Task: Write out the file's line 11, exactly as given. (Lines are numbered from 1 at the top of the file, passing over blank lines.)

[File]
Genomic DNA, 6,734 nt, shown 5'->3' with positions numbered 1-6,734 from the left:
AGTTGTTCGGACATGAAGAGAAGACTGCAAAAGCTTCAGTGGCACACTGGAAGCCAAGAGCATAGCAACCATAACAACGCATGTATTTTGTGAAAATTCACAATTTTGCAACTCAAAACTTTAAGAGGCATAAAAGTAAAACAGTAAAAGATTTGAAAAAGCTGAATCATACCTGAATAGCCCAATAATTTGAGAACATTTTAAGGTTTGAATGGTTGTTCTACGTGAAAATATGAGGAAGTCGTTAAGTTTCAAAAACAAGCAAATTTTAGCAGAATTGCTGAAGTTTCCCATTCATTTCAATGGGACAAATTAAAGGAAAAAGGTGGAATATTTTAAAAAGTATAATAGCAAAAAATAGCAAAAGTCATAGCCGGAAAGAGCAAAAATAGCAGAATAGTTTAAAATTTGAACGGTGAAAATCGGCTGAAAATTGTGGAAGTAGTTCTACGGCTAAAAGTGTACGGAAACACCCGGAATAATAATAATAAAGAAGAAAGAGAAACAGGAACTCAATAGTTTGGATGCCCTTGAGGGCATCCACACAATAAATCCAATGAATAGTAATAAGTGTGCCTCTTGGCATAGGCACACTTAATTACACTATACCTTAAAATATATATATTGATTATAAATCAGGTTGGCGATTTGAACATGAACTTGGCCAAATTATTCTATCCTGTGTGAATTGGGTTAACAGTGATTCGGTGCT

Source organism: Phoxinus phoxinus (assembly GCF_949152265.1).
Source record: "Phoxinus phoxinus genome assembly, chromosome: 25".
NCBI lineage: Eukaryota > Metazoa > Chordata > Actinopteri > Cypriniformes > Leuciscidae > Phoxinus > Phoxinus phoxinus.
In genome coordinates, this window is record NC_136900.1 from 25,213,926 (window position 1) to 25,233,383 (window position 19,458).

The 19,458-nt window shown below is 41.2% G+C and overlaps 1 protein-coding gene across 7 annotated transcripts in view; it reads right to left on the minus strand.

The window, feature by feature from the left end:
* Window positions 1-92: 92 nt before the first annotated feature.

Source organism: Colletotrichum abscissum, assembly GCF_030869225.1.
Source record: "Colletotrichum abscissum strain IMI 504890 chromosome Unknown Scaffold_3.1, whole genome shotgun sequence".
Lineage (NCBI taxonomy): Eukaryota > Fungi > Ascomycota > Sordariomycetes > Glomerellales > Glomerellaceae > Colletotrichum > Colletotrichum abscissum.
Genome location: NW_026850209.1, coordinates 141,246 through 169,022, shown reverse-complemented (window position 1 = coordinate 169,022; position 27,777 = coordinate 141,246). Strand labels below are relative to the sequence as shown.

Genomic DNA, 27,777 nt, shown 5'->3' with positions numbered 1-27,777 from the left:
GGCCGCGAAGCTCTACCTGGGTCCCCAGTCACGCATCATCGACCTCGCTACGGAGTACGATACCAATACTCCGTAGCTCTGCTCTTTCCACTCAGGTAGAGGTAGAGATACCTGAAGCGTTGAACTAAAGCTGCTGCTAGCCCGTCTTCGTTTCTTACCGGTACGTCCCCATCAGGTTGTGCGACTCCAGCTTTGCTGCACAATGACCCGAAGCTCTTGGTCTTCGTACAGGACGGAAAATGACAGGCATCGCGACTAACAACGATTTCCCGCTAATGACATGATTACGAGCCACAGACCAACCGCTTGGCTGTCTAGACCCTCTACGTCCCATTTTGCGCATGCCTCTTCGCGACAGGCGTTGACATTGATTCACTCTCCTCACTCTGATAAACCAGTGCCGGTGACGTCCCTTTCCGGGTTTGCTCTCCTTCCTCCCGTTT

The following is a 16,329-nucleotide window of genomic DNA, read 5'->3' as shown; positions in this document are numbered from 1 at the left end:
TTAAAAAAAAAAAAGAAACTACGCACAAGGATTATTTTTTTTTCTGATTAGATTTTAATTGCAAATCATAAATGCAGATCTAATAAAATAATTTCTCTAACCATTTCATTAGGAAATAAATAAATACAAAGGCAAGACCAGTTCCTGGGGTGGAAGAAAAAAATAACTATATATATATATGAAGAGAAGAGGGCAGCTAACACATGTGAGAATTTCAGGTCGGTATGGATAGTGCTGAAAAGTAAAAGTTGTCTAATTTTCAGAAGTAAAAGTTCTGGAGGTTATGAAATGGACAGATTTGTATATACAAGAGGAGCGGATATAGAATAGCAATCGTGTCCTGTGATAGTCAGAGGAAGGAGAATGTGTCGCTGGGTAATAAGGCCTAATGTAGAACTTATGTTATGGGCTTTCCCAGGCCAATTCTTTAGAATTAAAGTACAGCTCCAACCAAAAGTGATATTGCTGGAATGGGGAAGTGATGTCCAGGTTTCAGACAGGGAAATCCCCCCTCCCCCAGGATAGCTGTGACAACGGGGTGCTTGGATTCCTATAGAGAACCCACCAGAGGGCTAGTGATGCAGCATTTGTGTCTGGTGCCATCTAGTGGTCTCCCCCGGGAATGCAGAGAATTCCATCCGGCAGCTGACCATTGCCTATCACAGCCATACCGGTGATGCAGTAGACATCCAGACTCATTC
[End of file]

Source record: "Colletotrichum abscissum strain IMI 504890 chromosome Unknown Scaffold_3.1, whole genome shotgun sequence".